Some PSUs are more efficient than others, meaning that they waste more energy converting AC to computer's DC than they need to. By the way, my Synology server uses about 40 watts max. Nice.


Jonathan, from New Jersey: I've got a Thinkpad with an antiglare display, but like so many laptops the viewing angle is heartbreaking! So much so that I'm seriously considering the upcoming $900-$1,500 Thinkpad x220 with an IPS (in-plane switching) display. Are there any other laptops that offer an IPS display with good viewing angles?

Rafe: As far as I know, the only IPS laptop right now is the TPad X220. Oh wait-- MacBooks.


Surfingtheweb: I start college in the summer. As I intend to go into the telecommunications program at the University of Florida, there is no doubt that I need a Mac. I am specifically looking into the 15-inch MacBook Pro. However Apple has also announced that Mac OS X 10.7 Lion will be coming out in the summer. My first question is, should I wait for Lion to come out before I buy, or is it perfectly fine to buy the Mac with Snow Leopard, and then install Lion over it?

Also, as a video editor, I need Final Cut Studio/Final Cut Express. I have heard rumors that a new Final Cut Suite is coming out, but there is the possibility that there will be more consumer features to make it more like iMovie...which I hate with a passion. So should I buy the current Final Cut Studio, or should I wait to see what they will offer with FCS 4?

Josh says...It is well and fine to get a machine now and buy Lion when it comes out. If it's priced like Snow Leopard was ($29), expect it to be cheap and painless.

As for the Final Cut upgrade question: Apple is rumored to be working on a completely new version of the program that's quite different from the current one. It's also about time for a new one, with the last major release coming back in July of 2009. Who knows about the timing though. With this year's National Association of Broadcasters show taking place in a week and a half, which is where FC first debuted, it could be sooner rather than later.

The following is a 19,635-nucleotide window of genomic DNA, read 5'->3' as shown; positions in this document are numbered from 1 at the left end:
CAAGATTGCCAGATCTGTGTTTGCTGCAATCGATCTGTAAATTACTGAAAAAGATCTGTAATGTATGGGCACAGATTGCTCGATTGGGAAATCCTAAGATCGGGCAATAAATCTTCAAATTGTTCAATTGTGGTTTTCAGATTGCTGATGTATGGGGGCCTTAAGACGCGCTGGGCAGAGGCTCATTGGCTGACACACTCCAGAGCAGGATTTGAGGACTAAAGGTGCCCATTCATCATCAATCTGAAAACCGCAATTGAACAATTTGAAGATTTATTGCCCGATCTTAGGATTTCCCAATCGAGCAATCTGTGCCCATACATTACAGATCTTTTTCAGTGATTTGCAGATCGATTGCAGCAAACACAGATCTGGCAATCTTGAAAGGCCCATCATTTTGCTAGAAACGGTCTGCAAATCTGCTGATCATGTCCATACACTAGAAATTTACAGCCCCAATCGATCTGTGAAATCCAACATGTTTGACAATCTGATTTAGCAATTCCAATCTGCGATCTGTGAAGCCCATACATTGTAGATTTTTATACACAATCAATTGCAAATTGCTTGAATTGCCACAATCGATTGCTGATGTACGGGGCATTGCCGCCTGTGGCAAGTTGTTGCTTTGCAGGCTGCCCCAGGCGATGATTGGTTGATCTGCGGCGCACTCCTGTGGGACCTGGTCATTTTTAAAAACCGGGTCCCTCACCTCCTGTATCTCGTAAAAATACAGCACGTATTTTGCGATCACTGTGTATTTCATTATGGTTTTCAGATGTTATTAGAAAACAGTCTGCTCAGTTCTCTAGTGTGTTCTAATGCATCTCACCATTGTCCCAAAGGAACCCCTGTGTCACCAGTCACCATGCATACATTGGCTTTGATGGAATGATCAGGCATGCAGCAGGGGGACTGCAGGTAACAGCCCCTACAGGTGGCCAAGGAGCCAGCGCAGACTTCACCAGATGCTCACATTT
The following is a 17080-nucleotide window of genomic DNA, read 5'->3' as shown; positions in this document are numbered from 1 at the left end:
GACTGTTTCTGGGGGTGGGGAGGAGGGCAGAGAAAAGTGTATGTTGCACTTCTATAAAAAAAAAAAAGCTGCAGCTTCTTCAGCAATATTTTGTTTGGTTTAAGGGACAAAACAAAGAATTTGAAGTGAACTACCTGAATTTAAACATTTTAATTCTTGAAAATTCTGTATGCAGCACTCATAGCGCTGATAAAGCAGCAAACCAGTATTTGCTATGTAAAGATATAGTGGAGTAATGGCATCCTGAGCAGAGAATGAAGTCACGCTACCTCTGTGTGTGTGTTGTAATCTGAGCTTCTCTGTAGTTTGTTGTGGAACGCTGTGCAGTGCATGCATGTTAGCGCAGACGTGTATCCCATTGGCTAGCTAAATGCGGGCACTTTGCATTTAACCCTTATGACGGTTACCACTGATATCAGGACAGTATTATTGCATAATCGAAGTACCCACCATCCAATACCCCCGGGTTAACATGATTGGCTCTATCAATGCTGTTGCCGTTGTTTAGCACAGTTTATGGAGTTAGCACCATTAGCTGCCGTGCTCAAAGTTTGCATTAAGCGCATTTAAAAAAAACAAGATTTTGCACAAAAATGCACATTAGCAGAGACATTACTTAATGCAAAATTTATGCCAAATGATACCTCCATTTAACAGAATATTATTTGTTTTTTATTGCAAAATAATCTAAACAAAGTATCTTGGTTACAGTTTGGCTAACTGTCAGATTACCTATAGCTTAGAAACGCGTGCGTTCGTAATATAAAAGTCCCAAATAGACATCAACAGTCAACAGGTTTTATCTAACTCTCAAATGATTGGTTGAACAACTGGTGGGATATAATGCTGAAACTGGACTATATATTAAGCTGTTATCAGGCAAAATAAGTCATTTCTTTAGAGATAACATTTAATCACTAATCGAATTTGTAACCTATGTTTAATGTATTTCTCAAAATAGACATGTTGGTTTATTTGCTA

Mike: A firmware password for Mac: Your thoughts? On or off? Is it worth using?

Josh says: Honestly, I think a good password and possibly turning on FileVault to encrypt your files is good enough to keep your files secure. But if you're worried about theft, have a good memory, and don't think you'll forget your password, an open firmware password can be incredibly useful at locking down the machine itself, not just what's on the drives. This ends up making your machine less of a target if someone decides to steal it, possibly resulting in it being thrown in a ditch and making its way back to you. You can always disable it later on down the line too. It is not a permanent security solution.


Ivan: Now that Google has introduced its MS Office Cloud Sync, I use it to backup every homework assignment I have in case of a crash, or whatever. Trust me, it has happened before and I was not a happy camper. But I remember hearing that Docs only has a 1GB cap. Will I be forced to delete past documents?

Also, I don't understand how Google can handle unlimited YouTube uploads with hundreds of megabytes, but not be able to support like 10GB of documents.

Rafe: You have a 1GB total storage limit on Cloud Sync. 50MB per file max. Don't know how they enforce it, but you can buy more. As to your other question, YouTube videos serve ads, so Google makes money on them. That's why they can afford to give them so much space and bandwidth. Your private files? Not so great at generating ad dollars.